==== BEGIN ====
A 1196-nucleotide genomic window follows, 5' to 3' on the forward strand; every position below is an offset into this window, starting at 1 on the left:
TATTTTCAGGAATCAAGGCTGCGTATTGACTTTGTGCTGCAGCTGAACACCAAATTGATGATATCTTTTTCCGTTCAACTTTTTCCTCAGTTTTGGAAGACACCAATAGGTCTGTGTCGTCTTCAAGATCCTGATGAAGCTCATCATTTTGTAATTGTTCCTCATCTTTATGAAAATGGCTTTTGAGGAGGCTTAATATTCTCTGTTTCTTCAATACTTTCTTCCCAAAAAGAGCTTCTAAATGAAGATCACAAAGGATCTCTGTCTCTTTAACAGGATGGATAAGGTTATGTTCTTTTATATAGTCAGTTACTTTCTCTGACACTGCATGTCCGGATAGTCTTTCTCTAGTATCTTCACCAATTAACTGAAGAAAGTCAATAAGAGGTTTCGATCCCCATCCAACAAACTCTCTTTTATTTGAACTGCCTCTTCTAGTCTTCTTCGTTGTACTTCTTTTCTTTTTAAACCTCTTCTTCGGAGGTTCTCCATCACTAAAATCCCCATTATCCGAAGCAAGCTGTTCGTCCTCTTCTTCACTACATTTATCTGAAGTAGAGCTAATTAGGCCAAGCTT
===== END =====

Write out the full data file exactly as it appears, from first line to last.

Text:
A 1196-nucleotide genomic window follows, 5' to 3' on the forward strand; every position below is an offset into this window, starting at 1 on the left:
TATTTTCAGGAATCAAGGCTGCGTATTGACTTTGTGCTGCAGCTGAACACCAAATTGATGATATCTTTTTCCGTTCAACTTTTTCCTCAGTTTTGGAAGACACCAATAGGTCTGTGTCGTCTTCAAGATCCTGATGAAGCTCATCATTTTGTAATTGTTCCTCATCTTTATGAAAATGGCTTTTGAGGAGGCTTAATATTCTCTGTTTCTTCAATACTTTCTTCCCAAAAAGAGCTTCTAAATGAAGATCACAAAGGATCTCTGTCTCTTTAACAGGATGGATAAGGTTATGTTCTTTTATATAGTCAGTTACTTTCTCTGACACTGCATGTCCGGATAGTCTTTCTCTAGTATCTTCACCAATTAACTGAAGAAAGTCAATAAGAGGTTTCGATCCCCATCCAACAAACTCTCTTTTATTTGAACTGCCTCTTCTAGTCTTCTTCGTTGTACTTCTTTTCTTTTTAAACCTCTTCTTCGGAGGTTCTCCATCACTAAAATCCCCATTATCCGAAGCAAGCTGTTCGTCCTCTTCTTCACTACATTTATCTGAAGTAGAGCTAATTAGGCCAAGCTT